But…here’s where it becomes more like Rogue Legacy with a couple of interesting twists. Your character is a martial artist, not a swordsman, but he’s still a white belt who’s simply on a quest to save his girlfriend or whatever. Honestly, the plot itself is the furthest thing from my mind right now.

Money, resources, and experience can be expended at checkpoints to make, upgrade, and build up dojos. Each area features different types of resources available and some are very rare. As you progress through the game, you learn about newer and different types of equipment and upgrades you can put into dojos, meaning when you find a new checkpoint, you don’t have to build the foundation of the new dojo from level 1 equipment.

But it gets better. While there is no way to warp between checkpoints, there are good reasons for wanting to backtrack. Firstly, there are several optional boss fights that are merely there to test you at a higher level later. Second, as there are different resources at each stage, there will always be a reason to go back and forth.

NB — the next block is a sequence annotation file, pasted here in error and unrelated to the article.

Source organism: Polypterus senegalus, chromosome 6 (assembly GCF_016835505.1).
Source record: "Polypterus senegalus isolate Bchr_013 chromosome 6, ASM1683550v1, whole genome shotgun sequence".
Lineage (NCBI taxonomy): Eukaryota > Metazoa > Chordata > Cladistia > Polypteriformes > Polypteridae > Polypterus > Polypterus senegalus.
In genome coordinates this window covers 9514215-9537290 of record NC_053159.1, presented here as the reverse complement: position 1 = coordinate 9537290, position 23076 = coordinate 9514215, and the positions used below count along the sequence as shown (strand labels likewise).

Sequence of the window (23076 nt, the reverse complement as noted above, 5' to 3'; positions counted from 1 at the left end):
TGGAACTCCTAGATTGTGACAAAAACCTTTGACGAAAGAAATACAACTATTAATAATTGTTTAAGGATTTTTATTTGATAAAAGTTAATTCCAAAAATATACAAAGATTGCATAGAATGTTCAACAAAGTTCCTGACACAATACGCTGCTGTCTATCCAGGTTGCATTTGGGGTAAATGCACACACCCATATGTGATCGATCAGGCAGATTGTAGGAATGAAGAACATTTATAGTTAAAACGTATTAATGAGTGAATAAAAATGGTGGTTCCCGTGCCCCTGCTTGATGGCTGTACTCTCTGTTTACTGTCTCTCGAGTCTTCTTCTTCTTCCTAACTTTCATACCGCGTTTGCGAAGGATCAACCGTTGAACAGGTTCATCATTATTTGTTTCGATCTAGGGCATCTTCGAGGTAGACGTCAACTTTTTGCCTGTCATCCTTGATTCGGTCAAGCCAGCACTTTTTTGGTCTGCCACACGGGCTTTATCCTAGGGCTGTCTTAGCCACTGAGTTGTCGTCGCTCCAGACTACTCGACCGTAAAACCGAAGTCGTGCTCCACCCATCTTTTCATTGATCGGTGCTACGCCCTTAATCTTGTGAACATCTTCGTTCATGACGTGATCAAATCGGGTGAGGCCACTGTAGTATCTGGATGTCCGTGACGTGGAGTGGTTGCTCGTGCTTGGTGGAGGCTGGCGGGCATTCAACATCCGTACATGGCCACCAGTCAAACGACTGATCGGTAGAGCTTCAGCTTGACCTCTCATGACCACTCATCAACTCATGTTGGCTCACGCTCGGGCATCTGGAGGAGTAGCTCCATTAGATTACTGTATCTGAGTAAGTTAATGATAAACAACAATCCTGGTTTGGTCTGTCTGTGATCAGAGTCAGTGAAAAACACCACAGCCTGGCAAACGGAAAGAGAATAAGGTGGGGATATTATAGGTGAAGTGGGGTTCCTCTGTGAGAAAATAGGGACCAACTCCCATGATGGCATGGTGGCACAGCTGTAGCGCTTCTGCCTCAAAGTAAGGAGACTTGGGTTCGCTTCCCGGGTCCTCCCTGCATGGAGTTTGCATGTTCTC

Third, as your dojos expand, you won’t be the only member. No, regular civilians will come through, sign up for classes, offer to spar with you, and pay a manager that you can assign money that you can then collect at each dojo. Not only that, if you opt to not backtrack, you can still get a portion of the older dojos’ money from franchise upgrades that are available to purchase as you build more dojos and upgrade them each time you return to your newest checkpoint.